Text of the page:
DRYWALL REPAIRS SHOULD NEVER BE A DIY PROJECT


August 21, 2017 Facebook Twitter LinkedIn Google+ Homeowners Tips


drywall repairs never diy project

Homeowner Tips: Drywall Repairs Never DYE Project

Working with drywall including taping and sanding is a skill that takes years of practice to perfect. It’s a dusty, dirty job and the sheets of drywall are heavy and easy to damage. Getting it up to the ceiling without the right tools is a challenge.

Getting that perfect finish just before the first coat of primer paint is an art. It’s very easy for an amateur to mess up the mudding and sanding and very time consuming to correct. I don’t care what they show you on YouTube, I say call in the pros especially if it’s an area that is publicly visible.

If you’re DIY basement refinishing drywall job sticks out like a sore thumb during your home inspection, building permits and approvals may come into question and additional scrutiny by a building inspector may be required.

 

Benefits of a City Inspection

Despite what others may tell you, a city inspector is your friend. They act like your construction supervisor. Whether you will be doing the job yourself or you are planning to hire a company, the inspector will ensure everything is up to code. They will come in at various stages of your construction and give you the thumbs up or advice on what needed to get the approval. let’s face it, most home owners are not contractors, so having someone with experience on your side is important. A lot of small contractors will try to save time and money if they don’t have supervision. If your husband and his friends are doing the repairs, the inspector will be around to give friendly advice. It’s the same process for electrical work.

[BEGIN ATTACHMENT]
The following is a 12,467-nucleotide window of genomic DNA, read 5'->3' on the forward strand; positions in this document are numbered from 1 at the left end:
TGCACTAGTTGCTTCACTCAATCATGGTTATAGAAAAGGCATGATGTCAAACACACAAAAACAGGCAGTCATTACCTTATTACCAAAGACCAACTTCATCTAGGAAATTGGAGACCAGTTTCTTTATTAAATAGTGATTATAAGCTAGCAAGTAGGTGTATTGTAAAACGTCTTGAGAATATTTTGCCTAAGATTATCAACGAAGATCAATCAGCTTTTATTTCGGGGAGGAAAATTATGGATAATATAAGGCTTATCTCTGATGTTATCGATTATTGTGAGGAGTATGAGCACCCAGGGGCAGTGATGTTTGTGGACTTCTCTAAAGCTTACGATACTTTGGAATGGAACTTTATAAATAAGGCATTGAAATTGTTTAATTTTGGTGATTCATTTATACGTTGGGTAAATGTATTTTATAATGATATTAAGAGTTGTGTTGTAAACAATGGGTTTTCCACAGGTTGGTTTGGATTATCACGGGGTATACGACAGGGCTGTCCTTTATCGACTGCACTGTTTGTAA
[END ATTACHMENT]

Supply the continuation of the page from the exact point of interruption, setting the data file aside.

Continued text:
Ontario law requires you to obtain a building permit prior to the construction of any new building over ten square meters in area or place another structure, such as a mobile home, on your property, make renovations or repairs or add to a building including your home.

The body responsible for enforcing Ontario’s Building Code in your area issues permits for the construction, renovation, demolition and certain changes of use of buildings, and for the installation, alteration, extension or repair of on-site sewage systems. Building Code enforcement is generally carried out by your local city or municipal building departments.

For more information on the Ontario building codes and permits visits Ontario Ministry of Municipal Affairs and Housing